6.1: Relationship Formation
What do you think is the single most influential factor in determining with whom you become friends and whom you form romantic relationships? You might be surprised to learn that the answer is simple: the people with whom you have the most contact. This most important factor is proximity. You are more likely to be friends with people you have regular contact with. For example, there are decades of research that shows that you are more likely to become friends with people who live in your dorm, your apartment building, or your immediate neighborhood than with people who live farther away (Festinger, Schachler, & Back, 1950). It is simply easier to form relationships with people you see often because you have the opportunity to get to know them.
Similarity is another factor that influences who we form relationships with. We are more likely to become friends or lovers with someone who is similar to us in background, attitudes, and lifestyle. For the most part, similarity breeds liking, and we are attracted to people who are most like us (McPherson, Smith-Lovin, & Cook, 2001). However, outside of attraction, there may be a few domains in which complementarity—the tendency for people to seek out others who are different from, and complement, their own characteristics—is beneficial, such as preferences for being more dominant versus submissive (Tiedens & Fragale, 2003).
Why do you think we are attracted to people who are similar to us? Sharing things in common will certainly make it easy to get along with others and form connections. When you and another person share similar music taste, hobbies, food preferences, and so on, deciding what to do with your time together might be easy. Homophily is the tendency for people to form social networks, including friendships, marriage, business relationships, and many other types of relationships, with others who are similar (McPherson et al., 2001).
But, homophily limits our exposure to diversity (McPherson et al., 2001). By forming relationships only with people who are similar to us, we will have homogenous groups and will not be exposed to different points of view. In other words, because we are likely to spend time with those who are most like ourselves, we will have limited exposure to those who are different than ourselves, including people of different races, ethnicities, social-economic status, and life situations. Research has shown that having diverse social networks may even lessen cognitive and physical decline associated with normal aging (Ali et al., 2018), for instance.
Once we form relationships with people, we desire reciprocity. Reciprocity is the give and take in relationships. We contribute to relationships, but we expect to receive benefits as well. That is, we want our relationships to be a two way street. We are more likely to like and engage with people who like us back. Self-disclosure is part of the two way street. Self-disclosure is the sharing of personal information (Laurenceau, Barrett, & Pietromonaco, 1998). We form more intimate connections with people with whom we disclose important information about ourselves. Indeed, self-disclosure is a characteristic of healthy intimate relationships, as long as the information disclosed is consistent with our own views (Cozby, 1973).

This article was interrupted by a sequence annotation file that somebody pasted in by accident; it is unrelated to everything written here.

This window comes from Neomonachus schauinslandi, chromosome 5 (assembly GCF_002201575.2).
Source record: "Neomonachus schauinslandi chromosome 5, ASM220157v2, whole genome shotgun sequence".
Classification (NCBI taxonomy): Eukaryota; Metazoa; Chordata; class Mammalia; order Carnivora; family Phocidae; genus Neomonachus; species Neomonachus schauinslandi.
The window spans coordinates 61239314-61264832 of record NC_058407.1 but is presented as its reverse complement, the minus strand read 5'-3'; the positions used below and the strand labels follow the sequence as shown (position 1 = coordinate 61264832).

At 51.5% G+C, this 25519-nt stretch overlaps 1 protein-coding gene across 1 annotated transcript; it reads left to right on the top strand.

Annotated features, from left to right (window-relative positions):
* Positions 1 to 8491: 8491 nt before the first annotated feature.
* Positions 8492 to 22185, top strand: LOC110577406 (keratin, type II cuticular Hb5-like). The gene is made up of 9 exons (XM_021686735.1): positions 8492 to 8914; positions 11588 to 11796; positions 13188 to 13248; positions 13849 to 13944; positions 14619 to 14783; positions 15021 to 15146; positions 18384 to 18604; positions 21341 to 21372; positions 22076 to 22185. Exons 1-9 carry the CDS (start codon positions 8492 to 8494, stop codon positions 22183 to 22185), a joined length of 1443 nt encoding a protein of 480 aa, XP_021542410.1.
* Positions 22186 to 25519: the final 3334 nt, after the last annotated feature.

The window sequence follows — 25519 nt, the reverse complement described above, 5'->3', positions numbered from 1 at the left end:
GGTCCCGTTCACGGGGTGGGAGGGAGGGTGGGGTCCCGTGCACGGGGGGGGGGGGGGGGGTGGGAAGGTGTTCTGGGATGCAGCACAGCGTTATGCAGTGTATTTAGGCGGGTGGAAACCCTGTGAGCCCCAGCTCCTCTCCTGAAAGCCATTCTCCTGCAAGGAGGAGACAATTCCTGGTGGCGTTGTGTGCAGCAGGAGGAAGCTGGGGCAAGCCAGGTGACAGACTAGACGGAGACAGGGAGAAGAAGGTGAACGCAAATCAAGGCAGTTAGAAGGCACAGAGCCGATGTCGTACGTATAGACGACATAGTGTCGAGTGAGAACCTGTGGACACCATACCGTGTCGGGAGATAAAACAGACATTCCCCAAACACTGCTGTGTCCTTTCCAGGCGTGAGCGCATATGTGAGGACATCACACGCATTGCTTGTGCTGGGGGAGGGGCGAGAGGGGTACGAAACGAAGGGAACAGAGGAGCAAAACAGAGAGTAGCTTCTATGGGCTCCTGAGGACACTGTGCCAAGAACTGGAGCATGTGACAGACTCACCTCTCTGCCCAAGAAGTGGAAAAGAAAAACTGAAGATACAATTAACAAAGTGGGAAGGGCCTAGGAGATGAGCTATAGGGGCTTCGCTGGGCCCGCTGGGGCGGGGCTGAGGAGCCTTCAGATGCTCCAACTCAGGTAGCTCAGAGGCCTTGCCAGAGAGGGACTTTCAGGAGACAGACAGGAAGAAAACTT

We have discussed how proximity and similarity lead to the formation of relationships, and that reciprocity and self-disclosure are important for relationship maintenance. But, what features of a person do we find attractive? We don’t form relationships with everyone that lives or works near us, so how is it that we decide which specific individuals we will select as friends and lovers?
Researchers have documented several characteristics in men and women that humans find attractive. First we look for friends and lovers who are physically attractive. People differ in what they consider attractive, and attractiveness is culturally influenced. Research, however, suggests that some universally attractive features in women include large eyes, high cheekbones, a narrow jaw line, a slender build (Buss, 1989), and a lower waist-to-hip ratio (Singh, 1993). For men, attractive traits include being tall, having broad shoulders, and a narrow waist (Buss, 1989). Both men and women with high levels of facial and body symmetry are generally considered more attractive than asymmetric individuals (Fink, Neave, Manning, & Grammer, 2006; Penton-Voak et al., 2001; Rikowski & Grammer, 1999). Social traits that people find attractive in potential female mates include warmth, affection, and social skills; in males, the attractive traits include achievement, leadership qualities, and job skills (Regan & Berscheid, 1997).
Although humans want mates who are physically attractive, this does not mean that we look for the most attractive person possible. In fact, this observation has led some to propose what is known as the matching hypothesis which asserts that people tend to pick someone they view as their equal in physical attractiveness and social desirability (Taylor, Fiore, Mendelsohn, & Cheshire, 2011). For example, you and most people you know likely would say that a very attractive movie star is out of your league. So, even if you had proximity to that person, you likely would not ask them out on a date because you believe you likely would be rejected. People weigh a potential partner’s attractiveness against the likelihood of success with that person. If you think you are particularly unattractive (even if you are not), you likely will seek partners that are fairly unattractive (that is, unattractive in physical appearance or in behavior).
This text is adapted from OpenStax, Psychology. OpenStax CNX.